Longtime Orinda attorney faces likely suspension over 'intentional misappropriation'

By Karen Kidd | Jun 10, 2018

​Orinda attorney Allan Merle Tabor, practicing in California for 46 years, faces possible suspension following a recent California State Bar Court recommendation regarding 12 counts of misconduct in three client matters.

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SAN FRANCISCO – Orinda attorney Allan Merle Tabor, practicing in California for 46 years, faces possible suspension following a recent California State Bar Court recommendation regarding 12 counts of misconduct in three client matters.

Tabor was found culpable on all counts, according to the 27-page decision issued May 29 by the state bar court and more recently made available on Tabor's profile at the State Bar of California's website. Allegations against Tabor in the contested disciplinary proceeding included failing to competently perform legal services, making false statements, misappropriating client funds, failing to maintain client funds in a trust account, failing to promptly payout client funds upon request and failures to communicate.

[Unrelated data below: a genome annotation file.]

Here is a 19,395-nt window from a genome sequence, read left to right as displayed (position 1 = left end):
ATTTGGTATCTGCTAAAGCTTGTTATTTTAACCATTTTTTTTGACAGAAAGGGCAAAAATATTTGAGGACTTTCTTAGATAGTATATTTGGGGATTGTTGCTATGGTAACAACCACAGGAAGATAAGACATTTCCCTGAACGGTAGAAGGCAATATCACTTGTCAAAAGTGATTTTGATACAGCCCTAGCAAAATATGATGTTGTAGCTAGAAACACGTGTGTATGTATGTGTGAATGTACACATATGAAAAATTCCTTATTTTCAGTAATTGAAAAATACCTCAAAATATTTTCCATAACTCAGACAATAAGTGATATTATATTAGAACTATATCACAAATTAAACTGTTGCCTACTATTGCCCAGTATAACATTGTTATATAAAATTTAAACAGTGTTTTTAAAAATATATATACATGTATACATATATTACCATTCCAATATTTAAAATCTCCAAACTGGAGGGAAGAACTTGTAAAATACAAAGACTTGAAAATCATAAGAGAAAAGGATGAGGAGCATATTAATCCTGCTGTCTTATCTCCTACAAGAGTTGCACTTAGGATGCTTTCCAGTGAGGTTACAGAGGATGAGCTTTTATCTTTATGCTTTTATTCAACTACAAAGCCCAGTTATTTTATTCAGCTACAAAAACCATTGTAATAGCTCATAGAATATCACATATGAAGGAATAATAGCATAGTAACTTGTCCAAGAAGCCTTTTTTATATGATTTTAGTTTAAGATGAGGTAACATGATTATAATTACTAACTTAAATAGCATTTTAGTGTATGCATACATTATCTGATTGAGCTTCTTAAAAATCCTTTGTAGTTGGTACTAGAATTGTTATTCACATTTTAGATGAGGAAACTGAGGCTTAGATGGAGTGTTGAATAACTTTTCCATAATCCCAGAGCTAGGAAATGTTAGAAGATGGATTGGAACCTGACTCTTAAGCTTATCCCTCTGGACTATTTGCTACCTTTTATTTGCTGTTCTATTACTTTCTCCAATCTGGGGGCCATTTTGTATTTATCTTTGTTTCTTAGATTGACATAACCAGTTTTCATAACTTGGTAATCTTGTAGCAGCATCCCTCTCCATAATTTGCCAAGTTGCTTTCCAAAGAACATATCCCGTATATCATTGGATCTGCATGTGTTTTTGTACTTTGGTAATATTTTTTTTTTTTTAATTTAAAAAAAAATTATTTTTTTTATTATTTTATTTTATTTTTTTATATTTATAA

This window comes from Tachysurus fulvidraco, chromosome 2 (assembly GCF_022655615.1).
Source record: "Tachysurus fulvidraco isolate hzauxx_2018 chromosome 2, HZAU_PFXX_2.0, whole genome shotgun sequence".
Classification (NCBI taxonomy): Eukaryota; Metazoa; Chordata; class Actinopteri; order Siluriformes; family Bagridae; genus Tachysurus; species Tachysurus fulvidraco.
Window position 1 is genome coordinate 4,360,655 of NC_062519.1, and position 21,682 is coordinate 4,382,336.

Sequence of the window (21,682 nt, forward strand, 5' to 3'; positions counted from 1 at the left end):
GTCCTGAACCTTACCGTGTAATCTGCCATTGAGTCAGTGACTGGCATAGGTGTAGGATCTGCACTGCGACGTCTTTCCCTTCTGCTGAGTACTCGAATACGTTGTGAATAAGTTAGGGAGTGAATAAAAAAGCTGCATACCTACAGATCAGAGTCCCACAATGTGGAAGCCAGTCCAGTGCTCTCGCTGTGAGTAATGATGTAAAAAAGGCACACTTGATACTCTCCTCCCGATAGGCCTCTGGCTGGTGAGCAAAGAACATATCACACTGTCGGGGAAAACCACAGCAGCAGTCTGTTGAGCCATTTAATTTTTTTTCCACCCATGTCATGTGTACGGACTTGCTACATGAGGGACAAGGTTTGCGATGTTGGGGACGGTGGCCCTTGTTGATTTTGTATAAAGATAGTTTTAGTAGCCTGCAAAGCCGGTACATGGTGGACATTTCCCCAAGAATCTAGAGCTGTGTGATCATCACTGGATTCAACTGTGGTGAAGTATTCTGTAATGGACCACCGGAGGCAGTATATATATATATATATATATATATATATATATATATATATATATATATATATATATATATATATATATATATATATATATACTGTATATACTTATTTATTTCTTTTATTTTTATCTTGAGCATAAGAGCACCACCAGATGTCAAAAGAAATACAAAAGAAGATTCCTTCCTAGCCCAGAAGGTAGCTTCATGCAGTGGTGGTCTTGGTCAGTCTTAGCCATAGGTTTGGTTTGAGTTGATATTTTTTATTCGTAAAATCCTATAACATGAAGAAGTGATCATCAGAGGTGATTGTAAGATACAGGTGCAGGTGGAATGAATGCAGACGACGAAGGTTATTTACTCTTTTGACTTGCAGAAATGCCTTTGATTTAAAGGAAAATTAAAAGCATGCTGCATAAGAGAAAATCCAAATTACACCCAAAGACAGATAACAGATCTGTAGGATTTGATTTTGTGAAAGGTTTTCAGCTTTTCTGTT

The state bar court recommended Tabor received a mostly stayed suspension of five years with actual suspension "for a minimum of two years and until he establishes his rehabilitation, fitness to practice," the decision said. The court also recommended Tabor be placed on five years of conditional probation.

The state bar court's recommendation is pending final action by the California Supreme Court, an appeal before the state bar's review department or expiration of time in which parties may request further review within the state bar court.

Tabor's recommended discipline was among the dispositions filed earlier this month by the state bar court's hearing department for May.  

Tabor was admitted to the bar in California June 2, 1972, according to his profile at the state bar website. Tabor had no prior discipline before the state bar, according to his profile and the decision.

During his two-day trial in March, Tabor stipulated in two of the counts against him to having willfully misappropriated more than $3,366 "as a result of his gross negligence in handing client funds" in a statutory Medi-Cal lien, the decision said.

The Office of Chief Trial Counsel (OCTC) did not seek disbarment for Tabor, though it could have, according to the decision. "The court concludes that there are sufficiently compelling mitigating circumstances, namely [Tabor]'s 40 years of misconduct free practice, to depart from the presumed sanction of disbarment for [Tabor]'s single intentional misappropriation in the Medi-Cal lien matter," the decision said.

"Without giving the parties' positions undue weight, the court notes that OCTC does not contend that [Tabor] should be disbarred in this proceeding."

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